Natalie McNally: Suspected killer’s fake alibi video still on YouTube
Suspect Stephen McCullagh appeared as contestant on BBC's Robot Wars
The YouTube video used as an alibi by Natalie McNally’s alleged killer remains online for the world to watch.
When he was arrested on December 19 in connection with the alleged murder of his pregnant partner, Stephen McCullagh told police he had been taking part in a six-hour livestream on YouTube on the night she was killed.
After he was questioned, police checked out McCullagh’s alibi and found the lengthy video on his YouTube channel.
It all appeared to have been broadcast live, as he had claimed, and McCullagh was eliminated as a suspect in the police investigation.
However, it emerged at a court hearing this week that the 32-year-old’s story has since unravelled after police dug deeper into his alibi following the discovery of new evidence by investigating officers.
The police officer leading the murder investigation told the court that extensive technical examination of McCullagh’s computer devices by cyber experts had indicated the YouTube footage was pre-recorded and played out as if it was live.
PSNI Detective Chief Inspector Neil McGuinness told district judge Rosie Watters that while McCullagh denies involvement in Ms McNally’s murder, he admitted during questioning this week that the purported livestream was pre-recorded by him days earlier.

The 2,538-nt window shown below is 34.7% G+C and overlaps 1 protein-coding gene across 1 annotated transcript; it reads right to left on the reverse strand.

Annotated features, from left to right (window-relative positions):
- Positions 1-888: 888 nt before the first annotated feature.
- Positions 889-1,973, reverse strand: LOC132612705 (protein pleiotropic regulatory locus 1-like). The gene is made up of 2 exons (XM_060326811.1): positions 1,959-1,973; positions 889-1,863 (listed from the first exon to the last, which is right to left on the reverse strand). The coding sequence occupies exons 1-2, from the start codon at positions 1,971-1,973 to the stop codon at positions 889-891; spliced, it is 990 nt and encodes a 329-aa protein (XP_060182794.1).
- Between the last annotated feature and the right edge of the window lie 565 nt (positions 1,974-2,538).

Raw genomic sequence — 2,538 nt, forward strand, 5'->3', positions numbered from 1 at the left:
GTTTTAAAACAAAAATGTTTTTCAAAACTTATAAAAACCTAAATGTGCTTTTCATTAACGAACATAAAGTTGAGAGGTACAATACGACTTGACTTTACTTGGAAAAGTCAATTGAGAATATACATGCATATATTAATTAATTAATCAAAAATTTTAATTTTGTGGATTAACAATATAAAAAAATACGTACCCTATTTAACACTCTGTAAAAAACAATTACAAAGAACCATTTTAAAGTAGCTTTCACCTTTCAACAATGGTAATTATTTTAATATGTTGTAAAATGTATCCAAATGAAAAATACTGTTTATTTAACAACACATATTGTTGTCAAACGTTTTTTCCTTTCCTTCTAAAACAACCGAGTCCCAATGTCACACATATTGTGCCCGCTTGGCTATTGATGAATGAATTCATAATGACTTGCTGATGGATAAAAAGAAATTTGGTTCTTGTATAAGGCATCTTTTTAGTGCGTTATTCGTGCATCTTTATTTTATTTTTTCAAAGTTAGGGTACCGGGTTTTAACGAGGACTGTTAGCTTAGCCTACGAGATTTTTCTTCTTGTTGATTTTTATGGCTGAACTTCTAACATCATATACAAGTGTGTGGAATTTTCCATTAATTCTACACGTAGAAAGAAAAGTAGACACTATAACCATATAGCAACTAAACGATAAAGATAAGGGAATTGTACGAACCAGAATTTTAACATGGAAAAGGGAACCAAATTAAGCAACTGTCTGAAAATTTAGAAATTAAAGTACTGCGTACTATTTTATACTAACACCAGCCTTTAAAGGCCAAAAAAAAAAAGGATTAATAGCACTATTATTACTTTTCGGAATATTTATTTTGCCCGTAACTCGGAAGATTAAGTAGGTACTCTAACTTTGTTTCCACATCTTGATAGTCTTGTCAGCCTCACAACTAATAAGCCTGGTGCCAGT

The YouTube video uploaded on December 18 by McCullagh, who uses the name votesaxon07 on his channel, remains on the video website.
It is called The Violent Night Christmas Live Gaming Stream (Streamy Goodness).
Following this week’s court case, hundreds of comments have been left underneath the video. Some of those commenting have called for the recording to be taken down.
On the footage, McCullagh is pictured wearing a Christmas hat in what appears to be the living room of his home in Lisburn.
After a music introduction plays for two minutes and 45 seconds, McCullagh appears on screen and says, “Hey, and we’re live. Hello everyone, yeah a little bit out of the blue this, isn’t it?”
As he adjusts the camera on his computer, he again stresses the fact the broadcast is allegedly going out in real time.
“That’s the fun of being live, isn’t it?” he says.
“Hello to all on this glorious Sunday evening. Yeah, so I just thought why not, I am going to do a livestream because this day next week is Christmas. So, what more could you want for Christmas other than an evening with your old pal Stephen?”
Before he starts playing the game Grand Theft Auto, McCullagh tells viewers that because of problems he has been having with his computer equipment he will not be able to “check the live chat” on the stream.
He says he could check the live comments on his phone, but adds that he hates livestreams where the host just “sits and read comments”.
McCullagh proceeds to play the computer game for six hours but takes a number of short breaks.
During the broadcast, which police described at Thursday’s court hearing as a “monologue”, McCullagh checks the time on several occasions.
At the end of the broadcast, McCullagh, who is seen to drink alcohol throughout, wishes viewers “Merry Christmas”.
The Sunday World contacted YouTube to enquire if they had been asked to remove the video.